Geraniums contain mosquito-repellent geraniol. Florist geraniums have the greatest geraniol. Geraniums aren't cold hardy but can be grown outdoors in summer. They like sunshine.

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1. Geraniums

 2. Citronella Geraniums

Citronella Geraniums aren't citronella. Both are efficient insect repellents, although their oils differ. Geranium has more citronellol than grass. In insect-repelling candles and torches.

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3. Lemongrass

Lemongrass has mosquito-repelling citral and geraniol[1]. "Natural" mosquito repellents contain citronellol, limonene, and linalool. In damp climates, lemongrass thrives. Divvy up large clumps. Some areas overwinter well.

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4. Lemon Balm

Contains rosmarinic acid, citronellol, and geraniol. Rosemary is acidic. Lemon balm makes a delicious tea. Invasive if the black seeds spread into the lawn. My dog did it. Mowing near them releases their oils.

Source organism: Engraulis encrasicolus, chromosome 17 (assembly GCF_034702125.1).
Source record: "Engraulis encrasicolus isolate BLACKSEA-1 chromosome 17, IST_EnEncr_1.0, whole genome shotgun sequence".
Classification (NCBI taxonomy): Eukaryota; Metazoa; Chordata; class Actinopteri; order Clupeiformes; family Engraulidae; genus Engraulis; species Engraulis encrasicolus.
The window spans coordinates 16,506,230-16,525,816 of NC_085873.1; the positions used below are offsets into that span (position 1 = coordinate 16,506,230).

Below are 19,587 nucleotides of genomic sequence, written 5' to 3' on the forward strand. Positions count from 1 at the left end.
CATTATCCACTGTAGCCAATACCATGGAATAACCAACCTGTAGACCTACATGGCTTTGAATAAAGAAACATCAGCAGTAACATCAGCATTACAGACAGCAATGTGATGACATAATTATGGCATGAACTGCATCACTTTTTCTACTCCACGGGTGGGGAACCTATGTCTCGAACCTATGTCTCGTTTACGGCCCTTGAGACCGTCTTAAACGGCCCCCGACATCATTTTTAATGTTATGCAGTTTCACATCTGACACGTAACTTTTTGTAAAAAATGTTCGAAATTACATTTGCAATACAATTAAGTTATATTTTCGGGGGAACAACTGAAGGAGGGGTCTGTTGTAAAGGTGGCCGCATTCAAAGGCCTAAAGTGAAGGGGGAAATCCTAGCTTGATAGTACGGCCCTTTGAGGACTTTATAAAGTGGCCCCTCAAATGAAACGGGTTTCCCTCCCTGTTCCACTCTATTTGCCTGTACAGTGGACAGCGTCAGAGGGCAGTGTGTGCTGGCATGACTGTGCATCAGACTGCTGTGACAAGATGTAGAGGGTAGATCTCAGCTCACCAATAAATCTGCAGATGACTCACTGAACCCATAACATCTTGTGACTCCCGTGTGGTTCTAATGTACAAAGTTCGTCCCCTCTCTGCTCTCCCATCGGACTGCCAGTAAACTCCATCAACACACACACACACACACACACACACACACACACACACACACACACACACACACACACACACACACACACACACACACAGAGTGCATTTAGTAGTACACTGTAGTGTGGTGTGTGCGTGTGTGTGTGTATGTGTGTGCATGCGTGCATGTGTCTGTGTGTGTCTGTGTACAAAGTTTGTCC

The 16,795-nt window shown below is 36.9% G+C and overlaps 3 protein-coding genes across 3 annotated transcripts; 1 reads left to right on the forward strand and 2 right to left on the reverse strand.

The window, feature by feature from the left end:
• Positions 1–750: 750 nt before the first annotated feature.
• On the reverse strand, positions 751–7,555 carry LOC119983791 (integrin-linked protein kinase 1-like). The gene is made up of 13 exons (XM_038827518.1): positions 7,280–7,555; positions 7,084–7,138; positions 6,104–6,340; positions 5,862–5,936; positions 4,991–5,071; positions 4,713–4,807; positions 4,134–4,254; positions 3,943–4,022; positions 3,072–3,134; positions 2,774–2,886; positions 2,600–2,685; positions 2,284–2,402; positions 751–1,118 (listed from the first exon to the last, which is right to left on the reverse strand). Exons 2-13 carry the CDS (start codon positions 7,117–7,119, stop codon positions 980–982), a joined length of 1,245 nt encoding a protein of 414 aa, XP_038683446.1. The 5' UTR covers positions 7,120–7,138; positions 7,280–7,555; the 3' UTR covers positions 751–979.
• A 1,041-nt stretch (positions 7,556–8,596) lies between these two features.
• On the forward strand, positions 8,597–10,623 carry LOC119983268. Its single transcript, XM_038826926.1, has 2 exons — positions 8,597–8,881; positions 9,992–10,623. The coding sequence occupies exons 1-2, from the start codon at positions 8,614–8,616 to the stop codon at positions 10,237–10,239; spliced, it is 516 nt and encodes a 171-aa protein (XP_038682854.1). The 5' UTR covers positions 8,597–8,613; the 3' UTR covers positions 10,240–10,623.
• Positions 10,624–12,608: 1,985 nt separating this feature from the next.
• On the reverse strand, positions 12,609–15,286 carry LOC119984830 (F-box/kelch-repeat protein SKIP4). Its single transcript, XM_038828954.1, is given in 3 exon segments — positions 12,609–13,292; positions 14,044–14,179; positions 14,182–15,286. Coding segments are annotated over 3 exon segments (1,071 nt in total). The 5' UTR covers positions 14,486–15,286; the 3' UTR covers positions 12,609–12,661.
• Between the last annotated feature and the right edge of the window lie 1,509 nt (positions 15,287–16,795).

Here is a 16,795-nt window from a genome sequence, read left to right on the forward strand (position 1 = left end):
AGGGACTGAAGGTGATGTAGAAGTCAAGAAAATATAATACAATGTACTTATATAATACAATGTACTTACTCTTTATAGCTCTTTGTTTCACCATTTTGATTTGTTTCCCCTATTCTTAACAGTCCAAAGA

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5. Lavender

Lavender contains mosquito-repellent pinene and linalool. These two compounds in lavender repel mosquitoes. In well-drained soil, lavender thrives. The leaves contain as much oil as the flowers in the first year.

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6. Marigolds

Marigolds prevent potato bugs, according to an old saying. It's tagetone and limonene. [2] Tagetone's presence in the garden repels mosquitoes. Marigolds are annuals with yellow and orange flowers.

7. Eucalyptus

In most places, Eucalyptus is ornamental, but in Australia and the Gulf Coast, it's a weed. In mild climates, winterize in a pot. Eucalyptus has mosquito-repelling pinene and limonene.

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Rosemary is used in cooking. It contains rosmarinic acid, pinene, and borneol, which repel mosquitoes.

8. Rosemary

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9. Lantana 

Lantana, an African native, has naturalised in the Everglades. The leaves' odour can help keep mosquitoes away. Two lantana compounds (lanatoside and lantanone) are being studied.

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